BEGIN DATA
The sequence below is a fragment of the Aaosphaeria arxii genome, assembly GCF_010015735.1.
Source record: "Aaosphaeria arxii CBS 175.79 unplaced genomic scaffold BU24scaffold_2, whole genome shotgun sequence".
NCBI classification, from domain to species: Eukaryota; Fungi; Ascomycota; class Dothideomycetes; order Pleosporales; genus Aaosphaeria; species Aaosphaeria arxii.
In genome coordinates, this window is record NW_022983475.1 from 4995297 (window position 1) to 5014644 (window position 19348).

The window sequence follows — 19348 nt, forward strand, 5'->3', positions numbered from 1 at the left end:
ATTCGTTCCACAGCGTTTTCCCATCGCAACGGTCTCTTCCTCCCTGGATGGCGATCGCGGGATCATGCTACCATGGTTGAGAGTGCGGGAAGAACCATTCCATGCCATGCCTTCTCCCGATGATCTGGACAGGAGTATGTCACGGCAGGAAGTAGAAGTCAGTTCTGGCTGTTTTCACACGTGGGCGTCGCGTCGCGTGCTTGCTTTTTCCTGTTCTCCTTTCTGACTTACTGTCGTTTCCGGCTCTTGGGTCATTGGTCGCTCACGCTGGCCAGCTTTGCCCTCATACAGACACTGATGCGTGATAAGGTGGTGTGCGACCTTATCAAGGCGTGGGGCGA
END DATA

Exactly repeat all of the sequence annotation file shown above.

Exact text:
The sequence below is a fragment of the Aaosphaeria arxii genome, assembly GCF_010015735.1.
Source record: "Aaosphaeria arxii CBS 175.79 unplaced genomic scaffold BU24scaffold_2, whole genome shotgun sequence".
NCBI classification, from domain to species: Eukaryota; Fungi; Ascomycota; class Dothideomycetes; order Pleosporales; genus Aaosphaeria; species Aaosphaeria arxii.
In genome coordinates, this window is record NW_022983475.1 from 4995297 (window position 1) to 5014644 (window position 19348).

The window sequence follows — 19348 nt, forward strand, 5'->3', positions numbered from 1 at the left end:
ATTCGTTCCACAGCGTTTTCCCATCGCAACGGTCTCTTCCTCCCTGGATGGCGATCGCGGGATCATGCTACCATGGTTGAGAGTGCGGGAAGAACCATTCCATGCCATGCCTTCTCCCGATGATCTGGACAGGAGTATGTCACGGCAGGAAGTAGAAGTCAGTTCTGGCTGTTTTCACACGTGGGCGTCGCGTCGCGTGCTTGCTTTTTCCTGTTCTCCTTTCTGACTTACTGTCGTTTCCGGCTCTTGGGTCATTGGTCGCTCACGCTGGCCAGCTTTGCCCTCATACAGACACTGATGCGTGATAAGGTGGTGTGCGACCTTATCAAGGCGTGGGGCGA